Grief Again

On Sunday someone close to us (the girlfriend -soon to be fiance- of Brad’s son) unexpectedly lost her mother who was around our age. It brings home the preciousness of each day. While I don’t have anything new to say about grief, I wanted to write something. Some of the things already said about grief, are worth repeating.

When people used to ask me about my clientele in my private practice, I would usually say that I worked with adults dealing with depression, anxiety, and/or grief. It seemed that many people who sought out psychotherapy were grappling with death or loss of some kind. Sometimes it was a break-up and many times it was a death. I was taught not to compare pain, that you can’t say someone’s pain is worse than someone else’s, because who are we to judge. However, it did seem like there were some categories of loss that were harder to navigate. For example, losing a child is an extremely difficult loss to grieve. It’s very primal. Other categories that pop into my mind as being especially difficult are unexpected deaths, suicides, and parents. Our relationships with our parents are very primal too, maybe particularly with our mothers. I used to say that losing a parent is its own phenomenon, that you can’t really imagine what it’s going to feel like until it happens. There’s something about being orphaned and then seeing your own mortality on a new level.

So our loved-one losing her mother unexpectedly at a relatively young age has our hearts broken. In unrelated but inadvertently connected news, I took a tumble the other day and thought I just hurt some deep muscles on my side but now am wondering if maybe I cracked a rib. It’s only connected in that I’m dealing with a fair amount of pain which seems to make everything more difficult and I feel more sensitive (like I could yell or cry at the drop of a hat) and I’m more tired. I so badly want to help take the pain away for her but I know that I really can’t but I can offer love and support and help her through the grief journey. I’m so glad they’re coming over for dinner tonight. I’m sure there will be a fair amount of tears. I want to give her a big hug and nourishing food and maybe that’s all we’ll do but it feels important. We need each other in these times. Just “being” together feels better than words right now…although some words can soothe and aide too…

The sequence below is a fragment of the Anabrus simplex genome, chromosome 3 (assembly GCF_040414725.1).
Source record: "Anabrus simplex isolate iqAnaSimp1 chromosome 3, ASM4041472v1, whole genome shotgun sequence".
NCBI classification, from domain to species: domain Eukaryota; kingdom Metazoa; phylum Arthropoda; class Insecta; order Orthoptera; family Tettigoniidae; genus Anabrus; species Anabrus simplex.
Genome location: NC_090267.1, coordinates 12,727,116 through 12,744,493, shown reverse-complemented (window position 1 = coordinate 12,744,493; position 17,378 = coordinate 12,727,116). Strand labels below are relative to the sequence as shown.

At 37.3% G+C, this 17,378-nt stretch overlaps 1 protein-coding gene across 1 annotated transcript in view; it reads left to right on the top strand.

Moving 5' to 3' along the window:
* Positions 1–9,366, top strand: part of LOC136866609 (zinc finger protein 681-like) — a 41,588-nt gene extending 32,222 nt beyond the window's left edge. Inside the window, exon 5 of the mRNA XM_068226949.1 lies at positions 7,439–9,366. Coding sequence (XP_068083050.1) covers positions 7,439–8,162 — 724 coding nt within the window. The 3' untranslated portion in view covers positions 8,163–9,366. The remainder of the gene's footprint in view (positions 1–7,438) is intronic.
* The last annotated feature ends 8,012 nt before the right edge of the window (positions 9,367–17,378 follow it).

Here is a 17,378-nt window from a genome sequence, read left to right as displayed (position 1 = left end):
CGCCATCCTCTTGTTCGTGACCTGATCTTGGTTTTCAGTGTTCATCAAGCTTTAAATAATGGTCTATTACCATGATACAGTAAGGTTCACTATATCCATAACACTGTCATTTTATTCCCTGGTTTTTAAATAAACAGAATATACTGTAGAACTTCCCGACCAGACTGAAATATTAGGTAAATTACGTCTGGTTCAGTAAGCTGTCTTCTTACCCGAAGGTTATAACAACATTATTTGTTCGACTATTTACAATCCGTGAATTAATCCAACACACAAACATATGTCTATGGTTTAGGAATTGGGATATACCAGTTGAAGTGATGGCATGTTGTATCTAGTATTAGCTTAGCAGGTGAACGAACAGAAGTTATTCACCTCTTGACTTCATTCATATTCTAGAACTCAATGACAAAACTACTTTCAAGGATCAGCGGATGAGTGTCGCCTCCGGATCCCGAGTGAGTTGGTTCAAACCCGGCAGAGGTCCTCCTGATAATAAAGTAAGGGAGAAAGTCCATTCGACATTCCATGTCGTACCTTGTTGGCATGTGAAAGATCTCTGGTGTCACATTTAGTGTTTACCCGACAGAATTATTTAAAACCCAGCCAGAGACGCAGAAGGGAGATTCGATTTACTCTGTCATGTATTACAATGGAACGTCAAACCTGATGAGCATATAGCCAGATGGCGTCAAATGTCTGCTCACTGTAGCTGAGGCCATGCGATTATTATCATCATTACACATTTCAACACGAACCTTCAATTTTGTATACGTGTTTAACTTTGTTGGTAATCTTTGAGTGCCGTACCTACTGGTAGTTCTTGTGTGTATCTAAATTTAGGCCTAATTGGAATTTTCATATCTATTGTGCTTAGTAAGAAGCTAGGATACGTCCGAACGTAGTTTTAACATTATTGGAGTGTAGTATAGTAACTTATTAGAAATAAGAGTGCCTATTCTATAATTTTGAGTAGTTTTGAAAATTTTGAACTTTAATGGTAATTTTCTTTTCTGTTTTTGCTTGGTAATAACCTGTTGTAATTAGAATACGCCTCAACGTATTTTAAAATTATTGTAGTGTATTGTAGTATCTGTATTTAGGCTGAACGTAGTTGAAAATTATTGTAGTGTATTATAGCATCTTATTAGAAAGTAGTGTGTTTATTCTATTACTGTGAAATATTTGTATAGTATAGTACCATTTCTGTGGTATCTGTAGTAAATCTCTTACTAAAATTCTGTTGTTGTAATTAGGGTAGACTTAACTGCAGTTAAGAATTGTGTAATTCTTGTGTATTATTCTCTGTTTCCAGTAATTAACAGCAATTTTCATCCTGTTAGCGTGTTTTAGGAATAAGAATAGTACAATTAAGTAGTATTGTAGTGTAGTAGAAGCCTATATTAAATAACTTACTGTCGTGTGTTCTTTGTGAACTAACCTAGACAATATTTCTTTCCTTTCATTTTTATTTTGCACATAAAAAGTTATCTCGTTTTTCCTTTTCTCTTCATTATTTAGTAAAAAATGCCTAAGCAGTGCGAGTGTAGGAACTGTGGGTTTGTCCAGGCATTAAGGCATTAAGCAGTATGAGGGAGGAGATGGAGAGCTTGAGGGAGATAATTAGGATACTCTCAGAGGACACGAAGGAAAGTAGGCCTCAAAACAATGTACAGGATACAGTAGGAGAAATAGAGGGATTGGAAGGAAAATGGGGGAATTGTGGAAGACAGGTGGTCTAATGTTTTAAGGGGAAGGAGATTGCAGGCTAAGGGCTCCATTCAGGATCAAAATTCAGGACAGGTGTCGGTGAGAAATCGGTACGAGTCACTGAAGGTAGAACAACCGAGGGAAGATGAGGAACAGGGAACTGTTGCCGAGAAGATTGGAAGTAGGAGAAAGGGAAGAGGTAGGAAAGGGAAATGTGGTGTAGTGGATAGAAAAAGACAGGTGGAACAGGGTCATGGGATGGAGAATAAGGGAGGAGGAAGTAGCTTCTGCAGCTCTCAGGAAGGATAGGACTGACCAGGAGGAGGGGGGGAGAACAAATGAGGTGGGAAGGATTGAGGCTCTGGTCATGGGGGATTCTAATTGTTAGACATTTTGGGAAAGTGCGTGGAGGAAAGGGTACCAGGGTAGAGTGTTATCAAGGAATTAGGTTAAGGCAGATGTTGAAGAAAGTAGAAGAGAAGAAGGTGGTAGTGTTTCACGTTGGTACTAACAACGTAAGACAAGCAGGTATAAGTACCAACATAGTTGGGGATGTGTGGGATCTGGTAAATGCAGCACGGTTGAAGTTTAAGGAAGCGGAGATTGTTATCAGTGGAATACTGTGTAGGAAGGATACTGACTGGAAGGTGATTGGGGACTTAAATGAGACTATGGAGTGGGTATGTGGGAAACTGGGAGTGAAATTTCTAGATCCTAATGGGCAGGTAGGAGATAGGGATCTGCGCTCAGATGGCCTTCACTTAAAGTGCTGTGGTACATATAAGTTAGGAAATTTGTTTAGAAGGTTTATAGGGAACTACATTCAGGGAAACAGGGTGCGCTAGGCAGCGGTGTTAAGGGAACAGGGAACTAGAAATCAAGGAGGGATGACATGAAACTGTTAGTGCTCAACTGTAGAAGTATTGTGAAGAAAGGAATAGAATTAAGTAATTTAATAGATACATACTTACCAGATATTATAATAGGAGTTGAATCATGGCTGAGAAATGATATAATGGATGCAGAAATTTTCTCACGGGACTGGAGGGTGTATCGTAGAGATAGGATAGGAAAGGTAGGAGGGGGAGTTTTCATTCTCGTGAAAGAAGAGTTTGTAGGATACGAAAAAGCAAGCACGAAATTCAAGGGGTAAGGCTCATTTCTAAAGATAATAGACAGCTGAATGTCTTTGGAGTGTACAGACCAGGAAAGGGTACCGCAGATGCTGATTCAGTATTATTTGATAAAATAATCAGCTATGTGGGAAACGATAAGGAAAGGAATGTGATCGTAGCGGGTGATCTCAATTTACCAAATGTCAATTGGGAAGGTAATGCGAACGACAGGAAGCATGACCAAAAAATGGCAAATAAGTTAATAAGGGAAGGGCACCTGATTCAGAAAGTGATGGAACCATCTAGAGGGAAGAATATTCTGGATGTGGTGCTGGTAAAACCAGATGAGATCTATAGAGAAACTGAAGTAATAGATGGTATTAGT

A few other posts on grief. The first one is a poem.

Grief is a Journey That Knows its Way

Collective Grief

My Mother’s Passing

2 responses to “Grief Again”

  1. I liked your comment:”While I don’t have anything new to say about grief, I wanted to write something.” I find this so wise and appropriate. When we see friends or family facing grief, we so want to help them. But, we’re scared. At least I am and I end up saying nothing at all, which can make it worse. I know though from personal experience, however, the offers of love and support, do go a long way. Sending positive thoughts and condolences to your friend in her time of grief.

    Liked by 1 person

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